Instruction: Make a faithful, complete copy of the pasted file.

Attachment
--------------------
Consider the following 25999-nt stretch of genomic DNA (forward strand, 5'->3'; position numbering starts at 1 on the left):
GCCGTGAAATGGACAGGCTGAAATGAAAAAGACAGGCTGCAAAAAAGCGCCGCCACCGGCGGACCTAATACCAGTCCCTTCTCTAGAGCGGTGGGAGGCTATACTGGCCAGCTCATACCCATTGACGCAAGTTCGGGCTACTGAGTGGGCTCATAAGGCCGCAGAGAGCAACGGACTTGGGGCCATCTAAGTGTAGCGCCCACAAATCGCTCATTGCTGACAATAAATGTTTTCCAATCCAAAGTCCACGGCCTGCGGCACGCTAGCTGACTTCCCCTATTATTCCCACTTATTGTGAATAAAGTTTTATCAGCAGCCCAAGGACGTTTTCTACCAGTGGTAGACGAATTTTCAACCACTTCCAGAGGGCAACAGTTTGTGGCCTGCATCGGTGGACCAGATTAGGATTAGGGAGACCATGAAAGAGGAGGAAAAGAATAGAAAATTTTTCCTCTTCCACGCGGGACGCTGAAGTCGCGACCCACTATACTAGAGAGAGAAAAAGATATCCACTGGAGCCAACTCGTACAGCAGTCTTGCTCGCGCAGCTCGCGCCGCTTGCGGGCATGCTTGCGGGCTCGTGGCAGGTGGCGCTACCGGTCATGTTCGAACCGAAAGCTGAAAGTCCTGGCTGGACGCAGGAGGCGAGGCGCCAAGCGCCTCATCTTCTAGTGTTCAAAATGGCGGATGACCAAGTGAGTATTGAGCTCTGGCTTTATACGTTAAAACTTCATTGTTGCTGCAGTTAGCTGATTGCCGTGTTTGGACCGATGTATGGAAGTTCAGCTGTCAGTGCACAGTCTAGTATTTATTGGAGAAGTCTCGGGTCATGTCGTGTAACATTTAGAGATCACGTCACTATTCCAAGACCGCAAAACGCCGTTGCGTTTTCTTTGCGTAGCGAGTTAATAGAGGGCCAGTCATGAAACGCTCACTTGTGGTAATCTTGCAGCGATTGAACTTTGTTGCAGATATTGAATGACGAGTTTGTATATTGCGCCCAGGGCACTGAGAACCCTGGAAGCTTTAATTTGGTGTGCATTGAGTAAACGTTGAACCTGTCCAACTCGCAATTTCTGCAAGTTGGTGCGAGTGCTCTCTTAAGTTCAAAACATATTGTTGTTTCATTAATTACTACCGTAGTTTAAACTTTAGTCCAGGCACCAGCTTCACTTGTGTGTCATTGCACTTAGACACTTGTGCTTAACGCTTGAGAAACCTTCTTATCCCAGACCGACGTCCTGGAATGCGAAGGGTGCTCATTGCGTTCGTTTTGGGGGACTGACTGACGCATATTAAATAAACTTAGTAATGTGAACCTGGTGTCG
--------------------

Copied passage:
Consider the following 25999-nt stretch of genomic DNA (forward strand, 5'->3'; position numbering starts at 1 on the left):
GCCGTGAAATGGACAGGCTGAAATGAAAAAGACAGGCTGCAAAAAAGCGCCGCCACCGGCGGACCTAATACCAGTCCCTTCTCTAGAGCGGTGGGAGGCTATACTGGCCAGCTCATACCCATTGACGCAAGTTCGGGCTACTGAGTGGGCTCATAAGGCCGCAGAGAGCAACGGACTTGGGGCCATCTAAGTGTAGCGCCCACAAATCGCTCATTGCTGACAATAAATGTTTTCCAATCCAAAGTCCACGGCCTGCGGCACGCTAGCTGACTTCCCCTATTATTCCCACTTATTGTGAATAAAGTTTTATCAGCAGCCCAAGGACGTTTTCTACCAGTGGTAGACGAATTTTCAACCACTTCCAGAGGGCAACAGTTTGTGGCCTGCATCGGTGGACCAGATTAGGATTAGGGAGACCATGAAAGAGGAGGAAAAGAATAGAAAATTTTTCCTCTTCCACGCGGGACGCTGAAGTCGCGACCCACTATACTAGAGAGAGAAAAAGATATCCACTGGAGCCAACTCGTACAGCAGTCTTGCTCGCGCAGCTCGCGCCGCTTGCGGGCATGCTTGCGGGCTCGTGGCAGGTGGCGCTACCGGTCATGTTCGAACCGAAAGCTGAAAGTCCTGGCTGGACGCAGGAGGCGAGGCGCCAAGCGCCTCATCTTCTAGTGTTCAAAATGGCGGATGACCAAGTGAGTATTGAGCTCTGGCTTTATACGTTAAAACTTCATTGTTGCTGCAGTTAGCTGATTGCCGTGTTTGGACCGATGTATGGAAGTTCAGCTGTCAGTGCACAGTCTAGTATTTATTGGAGAAGTCTCGGGTCATGTCGTGTAACATTTAGAGATCACGTCACTATTCCAAGACCGCAAAACGCCGTTGCGTTTTCTTTGCGTAGCGAGTTAATAGAGGGCCAGTCATGAAACGCTCACTTGTGGTAATCTTGCAGCGATTGAACTTTGTTGCAGATATTGAATGACGAGTTTGTATATTGCGCCCAGGGCACTGAGAACCCTGGAAGCTTTAATTTGGTGTGCATTGAGTAAACGTTGAACCTGTCCAACTCGCAATTTCTGCAAGTTGGTGCGAGTGCTCTCTTAAGTTCAAAACATATTGTTGTTTCATTAATTACTACCGTAGTTTAAACTTTAGTCCAGGCACCAGCTTCACTTGTGTGTCATTGCACTTAGACACTTGTGCTTAACGCTTGAGAAACCTTCTTATCCCAGACCGACGTCCTGGAATGCGAAGGGTGCTCATTGCGTTCGTTTTGGGGGACTGACTGACGCATATTAAATAAACTTAGTAATGTGAACCTGGTGTCG